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People who are mad at God aren’t always truly mad at God – they’re angry at a person or system linked to God.

That system or person failed them in some way, and because it somehow represented God to them, they transfer ownership for the wrongdoing to God. Even though God didn’t deal the blow, He’s been made responsible for it.

Disillusioned, the wounded leave the faith and walk away from God, carrying deep pain and anger with them for years. What’s sad about this misrepresentation is they miss the true nature of God.

Religious systems and religious people are imperfect. They fail. They sin. The sin harms. The harm hurts. The hurt runs deep.

If you’re reading this and you’ve been hurt in this way, I want to say sorry on behalf of the people who caused you harm. But I also want to encourage you that they are not God. God is love and His love never fails (1 John 4:8; Psalm 136). Although you may feel you want no part of God if this is how He looks, don’t mistakenly bundle God’s infallible character with the flawed character or behaviour of human beings.

What they said or did, or failed to say or do, is no reflection of the true nature of God. I hazard a guess that God is deeply saddened when people leave Him on account of people. He understands this kind of pain and is likewise pained when His relationship with those who have been wounded is fragmented. He offers healing, counsel, direction, and the gifts of deep love, joy, and peace; being severed from Him doesn’t afford these pleasures.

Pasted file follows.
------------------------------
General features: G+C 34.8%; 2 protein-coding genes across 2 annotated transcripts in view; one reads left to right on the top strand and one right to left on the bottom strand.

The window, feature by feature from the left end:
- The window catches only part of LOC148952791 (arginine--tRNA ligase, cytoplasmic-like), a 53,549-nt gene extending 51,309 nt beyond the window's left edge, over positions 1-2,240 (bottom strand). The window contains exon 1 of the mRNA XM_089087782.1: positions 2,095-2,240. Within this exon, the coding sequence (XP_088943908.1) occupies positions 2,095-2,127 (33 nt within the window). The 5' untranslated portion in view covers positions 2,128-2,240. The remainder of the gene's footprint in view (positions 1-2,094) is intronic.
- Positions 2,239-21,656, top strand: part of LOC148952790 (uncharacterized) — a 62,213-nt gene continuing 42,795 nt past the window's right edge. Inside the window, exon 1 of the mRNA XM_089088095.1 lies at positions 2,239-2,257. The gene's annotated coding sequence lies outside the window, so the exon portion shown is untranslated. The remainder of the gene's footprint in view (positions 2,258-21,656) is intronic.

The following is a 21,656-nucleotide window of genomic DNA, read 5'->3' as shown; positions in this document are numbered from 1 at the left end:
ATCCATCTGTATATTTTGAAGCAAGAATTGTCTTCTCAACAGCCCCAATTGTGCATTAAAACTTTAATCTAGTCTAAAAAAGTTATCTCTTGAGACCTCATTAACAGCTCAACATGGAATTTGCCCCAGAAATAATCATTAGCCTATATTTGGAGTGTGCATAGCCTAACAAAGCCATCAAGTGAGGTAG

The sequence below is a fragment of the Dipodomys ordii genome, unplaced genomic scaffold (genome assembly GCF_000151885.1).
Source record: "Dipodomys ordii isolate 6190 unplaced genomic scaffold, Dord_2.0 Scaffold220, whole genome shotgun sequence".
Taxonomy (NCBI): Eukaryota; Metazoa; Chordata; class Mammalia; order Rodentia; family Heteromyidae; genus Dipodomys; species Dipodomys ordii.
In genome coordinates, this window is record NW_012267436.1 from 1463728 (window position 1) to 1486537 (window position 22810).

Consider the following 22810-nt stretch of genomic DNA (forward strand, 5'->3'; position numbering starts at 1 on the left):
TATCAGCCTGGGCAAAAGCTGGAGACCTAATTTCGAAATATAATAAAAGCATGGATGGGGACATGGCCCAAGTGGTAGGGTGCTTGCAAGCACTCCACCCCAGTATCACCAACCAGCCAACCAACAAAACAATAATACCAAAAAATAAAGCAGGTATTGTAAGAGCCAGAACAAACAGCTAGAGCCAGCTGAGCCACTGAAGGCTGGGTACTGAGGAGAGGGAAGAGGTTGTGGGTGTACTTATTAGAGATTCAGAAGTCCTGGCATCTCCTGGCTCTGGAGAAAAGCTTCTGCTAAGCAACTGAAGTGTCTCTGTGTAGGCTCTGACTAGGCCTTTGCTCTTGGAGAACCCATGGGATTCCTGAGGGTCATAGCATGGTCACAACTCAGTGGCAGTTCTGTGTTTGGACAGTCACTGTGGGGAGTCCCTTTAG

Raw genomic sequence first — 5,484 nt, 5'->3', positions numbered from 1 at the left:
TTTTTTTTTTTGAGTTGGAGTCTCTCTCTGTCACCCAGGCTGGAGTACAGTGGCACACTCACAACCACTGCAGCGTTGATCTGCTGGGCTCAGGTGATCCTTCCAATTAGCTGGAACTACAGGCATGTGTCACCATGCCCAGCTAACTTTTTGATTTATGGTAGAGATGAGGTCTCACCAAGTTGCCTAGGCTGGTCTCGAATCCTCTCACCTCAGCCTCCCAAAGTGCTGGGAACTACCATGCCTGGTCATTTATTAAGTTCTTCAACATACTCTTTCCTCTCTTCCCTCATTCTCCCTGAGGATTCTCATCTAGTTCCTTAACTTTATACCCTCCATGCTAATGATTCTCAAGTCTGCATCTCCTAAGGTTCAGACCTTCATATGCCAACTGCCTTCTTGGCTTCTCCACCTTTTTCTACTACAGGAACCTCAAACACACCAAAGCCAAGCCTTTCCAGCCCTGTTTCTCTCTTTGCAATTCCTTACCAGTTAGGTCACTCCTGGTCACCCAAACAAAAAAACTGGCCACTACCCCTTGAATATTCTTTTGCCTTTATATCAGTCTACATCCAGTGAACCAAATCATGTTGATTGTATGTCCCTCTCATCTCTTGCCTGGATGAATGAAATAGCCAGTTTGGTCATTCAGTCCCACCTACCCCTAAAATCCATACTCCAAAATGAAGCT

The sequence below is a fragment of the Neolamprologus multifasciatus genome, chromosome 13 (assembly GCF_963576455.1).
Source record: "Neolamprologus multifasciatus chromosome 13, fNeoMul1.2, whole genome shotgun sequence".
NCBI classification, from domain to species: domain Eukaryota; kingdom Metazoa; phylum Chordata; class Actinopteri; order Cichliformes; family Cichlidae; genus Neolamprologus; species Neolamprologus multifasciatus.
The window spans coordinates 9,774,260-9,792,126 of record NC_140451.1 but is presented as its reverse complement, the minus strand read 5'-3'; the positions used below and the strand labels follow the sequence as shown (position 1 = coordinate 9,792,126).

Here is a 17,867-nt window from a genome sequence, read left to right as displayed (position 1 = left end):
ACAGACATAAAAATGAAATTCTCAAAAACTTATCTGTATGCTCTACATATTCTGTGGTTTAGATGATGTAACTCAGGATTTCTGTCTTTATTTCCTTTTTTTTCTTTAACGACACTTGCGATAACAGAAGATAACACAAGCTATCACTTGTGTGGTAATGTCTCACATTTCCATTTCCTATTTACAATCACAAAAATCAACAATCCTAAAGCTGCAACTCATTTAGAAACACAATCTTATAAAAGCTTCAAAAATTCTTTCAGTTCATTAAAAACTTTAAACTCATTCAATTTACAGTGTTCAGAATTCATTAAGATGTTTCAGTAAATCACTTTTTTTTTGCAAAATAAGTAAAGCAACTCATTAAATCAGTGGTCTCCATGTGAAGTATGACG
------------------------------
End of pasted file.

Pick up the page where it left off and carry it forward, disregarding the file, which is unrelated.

Sometimes the anger toward God isn’t misplaced. Instead, the wounded one isn’t mistakenly blaming God but rather asking why God let it happen. As difficult as this is to absorb, we’re not often privy to these kinds of answers. Sometimes, we merely need to trust. That’s where faith comes in.

Can you believe in a God who doesn’t always tell you why? Who allows hurts this side of heaven? Who isn’t a divine Genie? Bad stuff happens to good and “bad” people alike. We aren’t living in heaven…yet. We just have to trust, even when it doesn’t make sense.

Trust in him at all times, you people; pour out your hearts to him, for God is our refuge. Psalm 62:8